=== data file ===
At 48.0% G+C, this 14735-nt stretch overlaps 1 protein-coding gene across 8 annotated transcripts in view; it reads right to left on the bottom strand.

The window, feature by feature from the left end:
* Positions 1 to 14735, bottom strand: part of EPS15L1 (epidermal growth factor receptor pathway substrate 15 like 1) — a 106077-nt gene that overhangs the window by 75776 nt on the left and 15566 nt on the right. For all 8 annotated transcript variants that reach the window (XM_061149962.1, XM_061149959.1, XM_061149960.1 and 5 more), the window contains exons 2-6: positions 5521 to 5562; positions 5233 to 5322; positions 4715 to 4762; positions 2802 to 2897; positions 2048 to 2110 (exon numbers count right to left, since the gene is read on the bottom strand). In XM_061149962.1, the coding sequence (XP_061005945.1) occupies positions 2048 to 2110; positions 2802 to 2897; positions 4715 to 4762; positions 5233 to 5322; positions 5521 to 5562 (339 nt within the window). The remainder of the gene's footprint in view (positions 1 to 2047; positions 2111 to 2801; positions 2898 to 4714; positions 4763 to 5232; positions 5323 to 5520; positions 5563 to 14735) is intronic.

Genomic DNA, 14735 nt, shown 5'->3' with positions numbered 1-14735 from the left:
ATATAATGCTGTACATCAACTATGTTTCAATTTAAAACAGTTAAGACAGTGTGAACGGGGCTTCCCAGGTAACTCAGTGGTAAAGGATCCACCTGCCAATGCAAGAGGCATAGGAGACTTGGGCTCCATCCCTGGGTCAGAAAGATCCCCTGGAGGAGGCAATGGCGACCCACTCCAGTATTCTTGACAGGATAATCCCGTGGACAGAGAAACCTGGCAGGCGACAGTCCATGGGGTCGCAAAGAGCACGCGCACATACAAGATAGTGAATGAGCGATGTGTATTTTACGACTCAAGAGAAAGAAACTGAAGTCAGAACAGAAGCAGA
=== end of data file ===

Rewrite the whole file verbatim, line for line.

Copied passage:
At 48.0% G+C, this 14735-nt stretch overlaps 1 protein-coding gene across 8 annotated transcripts in view; it reads right to left on the bottom strand.

The window, feature by feature from the left end:
* Positions 1 to 14735, bottom strand: part of EPS15L1 (epidermal growth factor receptor pathway substrate 15 like 1) — a 106077-nt gene that overhangs the window by 75776 nt on the left and 15566 nt on the right. For all 8 annotated transcript variants that reach the window (XM_061149962.1, XM_061149959.1, XM_061149960.1 and 5 more), the window contains exons 2-6: positions 5521 to 5562; positions 5233 to 5322; positions 4715 to 4762; positions 2802 to 2897; positions 2048 to 2110 (exon numbers count right to left, since the gene is read on the bottom strand). In XM_061149962.1, the coding sequence (XP_061005945.1) occupies positions 2048 to 2110; positions 2802 to 2897; positions 4715 to 4762; positions 5233 to 5322; positions 5521 to 5562 (339 nt within the window). The remainder of the gene's footprint in view (positions 1 to 2047; positions 2111 to 2801; positions 2898 to 4714; positions 4763 to 5232; positions 5323 to 5520; positions 5563 to 14735) is intronic.

Genomic DNA, 14735 nt, shown 5'->3' with positions numbered 1-14735 from the left:
ATATAATGCTGTACATCAACTATGTTTCAATTTAAAACAGTTAAGACAGTGTGAACGGGGCTTCCCAGGTAACTCAGTGGTAAAGGATCCACCTGCCAATGCAAGAGGCATAGGAGACTTGGGCTCCATCCCTGGGTCAGAAAGATCCCCTGGAGGAGGCAATGGCGACCCACTCCAGTATTCTTGACAGGATAATCCCGTGGACAGAGAAACCTGGCAGGCGACAGTCCATGGGGTCGCAAAGAGCACGCGCACATACAAGATAGTGAATGAGCGATGTGTATTTTACGACTCAAGAGAAAGAAACTGAAGTCAGAACAGAAGCAGA